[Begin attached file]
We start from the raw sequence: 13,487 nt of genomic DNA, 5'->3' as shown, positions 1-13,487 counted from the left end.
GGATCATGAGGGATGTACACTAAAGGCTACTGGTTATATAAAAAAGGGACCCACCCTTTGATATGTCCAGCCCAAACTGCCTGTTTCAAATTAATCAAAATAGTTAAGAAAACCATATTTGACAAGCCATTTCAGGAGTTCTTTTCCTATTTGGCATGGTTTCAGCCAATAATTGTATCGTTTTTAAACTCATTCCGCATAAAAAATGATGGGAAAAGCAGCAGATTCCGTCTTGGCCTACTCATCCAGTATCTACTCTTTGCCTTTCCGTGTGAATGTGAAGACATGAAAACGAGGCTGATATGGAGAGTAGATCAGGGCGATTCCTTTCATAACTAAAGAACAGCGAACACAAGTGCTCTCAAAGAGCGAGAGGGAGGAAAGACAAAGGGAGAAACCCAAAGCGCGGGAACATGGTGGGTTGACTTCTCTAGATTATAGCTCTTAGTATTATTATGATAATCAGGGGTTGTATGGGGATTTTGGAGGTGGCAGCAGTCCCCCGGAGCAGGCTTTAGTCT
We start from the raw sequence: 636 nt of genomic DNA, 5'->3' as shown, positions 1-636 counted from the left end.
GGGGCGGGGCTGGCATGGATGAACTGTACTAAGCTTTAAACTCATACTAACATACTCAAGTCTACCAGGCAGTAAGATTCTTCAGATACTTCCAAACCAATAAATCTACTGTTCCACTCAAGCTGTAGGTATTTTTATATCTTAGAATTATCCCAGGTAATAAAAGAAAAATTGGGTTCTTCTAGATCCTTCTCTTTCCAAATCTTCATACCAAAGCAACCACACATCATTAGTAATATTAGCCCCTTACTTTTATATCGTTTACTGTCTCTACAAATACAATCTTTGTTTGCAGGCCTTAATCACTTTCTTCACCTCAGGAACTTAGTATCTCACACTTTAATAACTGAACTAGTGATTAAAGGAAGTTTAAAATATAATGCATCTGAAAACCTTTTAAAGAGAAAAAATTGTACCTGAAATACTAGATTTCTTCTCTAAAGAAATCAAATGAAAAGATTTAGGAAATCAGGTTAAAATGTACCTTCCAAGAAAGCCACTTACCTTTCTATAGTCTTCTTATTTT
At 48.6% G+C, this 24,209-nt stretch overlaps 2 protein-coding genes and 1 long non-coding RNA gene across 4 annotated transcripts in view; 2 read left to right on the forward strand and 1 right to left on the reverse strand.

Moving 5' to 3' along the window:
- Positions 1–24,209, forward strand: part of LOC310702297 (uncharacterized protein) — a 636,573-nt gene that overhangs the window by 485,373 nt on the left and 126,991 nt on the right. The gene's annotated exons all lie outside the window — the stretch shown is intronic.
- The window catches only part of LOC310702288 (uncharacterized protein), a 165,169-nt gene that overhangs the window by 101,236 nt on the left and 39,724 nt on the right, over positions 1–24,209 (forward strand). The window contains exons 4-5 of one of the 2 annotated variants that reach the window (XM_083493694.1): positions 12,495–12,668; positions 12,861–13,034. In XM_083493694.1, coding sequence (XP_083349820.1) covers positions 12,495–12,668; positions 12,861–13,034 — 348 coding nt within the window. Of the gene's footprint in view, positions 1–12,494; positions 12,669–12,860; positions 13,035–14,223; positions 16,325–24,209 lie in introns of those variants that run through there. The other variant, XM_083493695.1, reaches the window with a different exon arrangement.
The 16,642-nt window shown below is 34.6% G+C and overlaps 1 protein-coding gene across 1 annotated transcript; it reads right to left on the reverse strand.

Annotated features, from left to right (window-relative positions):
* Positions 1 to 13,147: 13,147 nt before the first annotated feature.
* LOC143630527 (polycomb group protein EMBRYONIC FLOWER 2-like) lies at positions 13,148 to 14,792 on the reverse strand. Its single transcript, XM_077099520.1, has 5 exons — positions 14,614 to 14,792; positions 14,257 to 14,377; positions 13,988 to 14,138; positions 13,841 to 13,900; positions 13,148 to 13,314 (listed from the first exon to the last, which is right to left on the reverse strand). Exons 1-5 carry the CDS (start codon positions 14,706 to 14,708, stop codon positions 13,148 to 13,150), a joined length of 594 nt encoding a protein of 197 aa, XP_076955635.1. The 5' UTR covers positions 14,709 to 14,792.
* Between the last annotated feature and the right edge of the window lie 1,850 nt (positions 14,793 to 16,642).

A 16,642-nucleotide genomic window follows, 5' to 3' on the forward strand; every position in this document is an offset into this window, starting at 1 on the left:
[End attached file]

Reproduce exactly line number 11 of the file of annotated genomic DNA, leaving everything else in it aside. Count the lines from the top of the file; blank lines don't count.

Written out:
* Positions 1 to 13,147: 13,147 nt before the first annotated feature.